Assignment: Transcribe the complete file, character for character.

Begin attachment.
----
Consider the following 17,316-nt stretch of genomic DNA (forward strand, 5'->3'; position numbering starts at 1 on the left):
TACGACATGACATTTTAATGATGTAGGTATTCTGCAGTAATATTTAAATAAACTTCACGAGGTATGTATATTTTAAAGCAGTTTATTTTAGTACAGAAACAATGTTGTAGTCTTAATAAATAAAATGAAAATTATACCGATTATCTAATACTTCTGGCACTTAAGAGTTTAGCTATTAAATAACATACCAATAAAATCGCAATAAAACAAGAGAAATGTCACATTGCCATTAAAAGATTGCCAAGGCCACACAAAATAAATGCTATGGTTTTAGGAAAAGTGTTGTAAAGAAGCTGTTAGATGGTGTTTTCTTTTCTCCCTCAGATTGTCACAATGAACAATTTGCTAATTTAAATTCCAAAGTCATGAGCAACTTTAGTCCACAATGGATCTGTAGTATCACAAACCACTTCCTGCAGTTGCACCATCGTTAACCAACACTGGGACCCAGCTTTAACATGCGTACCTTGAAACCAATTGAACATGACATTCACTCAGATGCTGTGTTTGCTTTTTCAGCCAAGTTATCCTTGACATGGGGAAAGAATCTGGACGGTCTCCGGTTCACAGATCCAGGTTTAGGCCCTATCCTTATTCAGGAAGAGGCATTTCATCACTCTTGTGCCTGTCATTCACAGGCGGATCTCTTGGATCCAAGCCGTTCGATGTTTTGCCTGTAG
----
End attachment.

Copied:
Consider the following 17,316-nt stretch of genomic DNA (forward strand, 5'->3'; position numbering starts at 1 on the left):
TACGACATGACATTTTAATGATGTAGGTATTCTGCAGTAATATTTAAATAAACTTCACGAGGTATGTATATTTTAAAGCAGTTTATTTTAGTACAGAAACAATGTTGTAGTCTTAATAAATAAAATGAAAATTATACCGATTATCTAATACTTCTGGCACTTAAGAGTTTAGCTATTAAATAACATACCAATAAAATCGCAATAAAACAAGAGAAATGTCACATTGCCATTAAAAGATTGCCAAGGCCACACAAAATAAATGCTATGGTTTTAGGAAAAGTGTTGTAAAGAAGCTGTTAGATGGTGTTTTCTTTTCTCCCTCAGATTGTCACAATGAACAATTTGCTAATTTAAATTCCAAAGTCATGAGCAACTTTAGTCCACAATGGATCTGTAGTATCACAAACCACTTCCTGCAGTTGCACCATCGTTAACCAACACTGGGACCCAGCTTTAACATGCGTACCTTGAAACCAATTGAACATGACATTCACTCAGATGCTGTGTTTGCTTTTTCAGCCAAGTTATCCTTGACATGGGGAAAGAATCTGGACGGTCTCCGGTTCACAGATCCAGGTTTAGGCCCTATCCTTATTCAGGAAGAGGCATTTCATCACTCTTGTGCCTGTCATTCACAGGCGGATCTCTTGGATCCAAGCCGTTCGATGTTTTGCCTGTAG